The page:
Slates are debris soils where the landscape is dominated by a grey color of the weathered grey-blue Hunsrueck slates. Dark-brown humus rich topsoil is often covered by slate debris and rubble which protects the soil from desiccation. The spaces between the loose materials are therefore well aerated. It is possible to feel loess as well as clay and mineral-rich fine earth derived from weathered slate. The vines are well supplied with minerals such as potassium, magnesium, sodium and iron from the clay fraction. Slate weathers rapidly thus ensuring a continuous supply of nutrients and mirco-nutrients.~
Quarz and quartzite
Summits of the Taunus mountain range consists of a hard rock called quartzite. The sandy sediments washed out of long gone mountain ranges were deposited near a coast during the Lover Denovian (about 400 million years ago). These deposits were soon compacted to form sandstone, which was subjected to high pressures when it became buried beneath thick layers of rocks. This resulted in a modification of the crystalline structure of the sandstone turning it into a hard quartzite and finally to Taunus mountains. The Taunus quartzite contains more than 90% quartz (SiO2) and very little impurities. Therefore, the rock has a very low carbonate and iron oxide content. The mineral nutrient content is low. The weathering processes of quartzite and slate results in solid white quartzite blocks. They are particularly wheather resistant and therefore accumulate the soil.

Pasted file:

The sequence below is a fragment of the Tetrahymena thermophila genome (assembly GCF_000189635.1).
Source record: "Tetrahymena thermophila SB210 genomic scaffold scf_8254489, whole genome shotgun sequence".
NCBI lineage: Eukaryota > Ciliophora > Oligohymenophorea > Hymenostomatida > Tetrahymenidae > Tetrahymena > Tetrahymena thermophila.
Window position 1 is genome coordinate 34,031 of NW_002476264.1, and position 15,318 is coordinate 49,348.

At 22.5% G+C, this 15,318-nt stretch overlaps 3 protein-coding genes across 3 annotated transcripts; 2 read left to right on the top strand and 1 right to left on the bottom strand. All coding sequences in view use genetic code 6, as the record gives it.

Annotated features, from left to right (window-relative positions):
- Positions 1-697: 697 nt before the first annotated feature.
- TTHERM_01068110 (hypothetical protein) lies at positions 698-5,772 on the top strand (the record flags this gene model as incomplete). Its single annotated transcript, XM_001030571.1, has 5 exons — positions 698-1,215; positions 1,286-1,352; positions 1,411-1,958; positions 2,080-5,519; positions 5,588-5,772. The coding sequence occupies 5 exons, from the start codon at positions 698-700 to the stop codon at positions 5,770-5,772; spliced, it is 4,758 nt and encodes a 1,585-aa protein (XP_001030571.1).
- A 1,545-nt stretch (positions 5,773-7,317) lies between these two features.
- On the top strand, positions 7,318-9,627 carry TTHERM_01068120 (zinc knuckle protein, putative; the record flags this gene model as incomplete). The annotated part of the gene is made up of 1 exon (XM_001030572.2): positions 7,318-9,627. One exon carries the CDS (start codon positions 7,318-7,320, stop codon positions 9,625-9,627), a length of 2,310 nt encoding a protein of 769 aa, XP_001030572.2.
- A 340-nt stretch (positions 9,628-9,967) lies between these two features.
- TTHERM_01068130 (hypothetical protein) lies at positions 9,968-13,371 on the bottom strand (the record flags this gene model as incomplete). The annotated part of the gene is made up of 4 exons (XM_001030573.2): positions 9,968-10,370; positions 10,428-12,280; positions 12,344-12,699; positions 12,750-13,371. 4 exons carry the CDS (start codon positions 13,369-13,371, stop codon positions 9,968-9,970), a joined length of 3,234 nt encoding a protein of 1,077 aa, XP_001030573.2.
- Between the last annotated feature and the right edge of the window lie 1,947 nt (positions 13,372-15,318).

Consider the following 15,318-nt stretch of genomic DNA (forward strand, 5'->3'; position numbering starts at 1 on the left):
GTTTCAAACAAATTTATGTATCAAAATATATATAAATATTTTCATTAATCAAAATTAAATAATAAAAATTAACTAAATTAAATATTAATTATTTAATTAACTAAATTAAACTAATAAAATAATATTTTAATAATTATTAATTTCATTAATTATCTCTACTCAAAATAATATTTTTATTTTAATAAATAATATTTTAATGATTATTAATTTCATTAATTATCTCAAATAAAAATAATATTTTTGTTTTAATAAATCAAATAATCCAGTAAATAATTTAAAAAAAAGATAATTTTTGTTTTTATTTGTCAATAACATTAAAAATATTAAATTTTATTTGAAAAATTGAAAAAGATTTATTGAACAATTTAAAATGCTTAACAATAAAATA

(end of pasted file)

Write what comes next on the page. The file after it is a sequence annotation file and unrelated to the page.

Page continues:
Red slate with quartzite
Here , the soil contains a combination of red clay slate with mixed-in quartzite. The red slates are soft water sediments. Red coloring is a result of the iron content of these slates that have been oxidized to iron oxide under an arid climate, leaving a very rocky, hard soil. It has less minerals than the rich soils of grey slate but still much more than the quartzite soils. The remaining thin layer of soil is very stony and can only store a limited amount of water. In addition to this, the dense, clay subsoil is very difficult for roots to penetrate, creating demanding conditions for grapevines. The soil is quick to warm because of the low water content and high solar radiation levels along the slope. As a result, the vine experiences water stress early in the year and must somehow cope with the available water. The plants react by reducing the number and size of the grapes. Therefore, these sites produce low yields of very aromatic grapes.
Loess quartzite oder Terrace sedimentsIce age dust is found in most of yineyard soils. Storm winds moved these fine dust particles from ancient gravel beds deposited by wide rivers. The dust dropped out of the wine in shielded locations accumulating to thick loess beds. The fragile substrate makes it easy for roots to penetrate deep into the soil and reach water and nutrients. The most important property of the loess is its high available soil water capacity. The silty soil is easy to manage but is also readily washed away. The sandy loess is partially mixed with gravel sediments of the former terrace banks of the Rhine, with quartzite or slate or coarse coastal sediments from the Tertiary.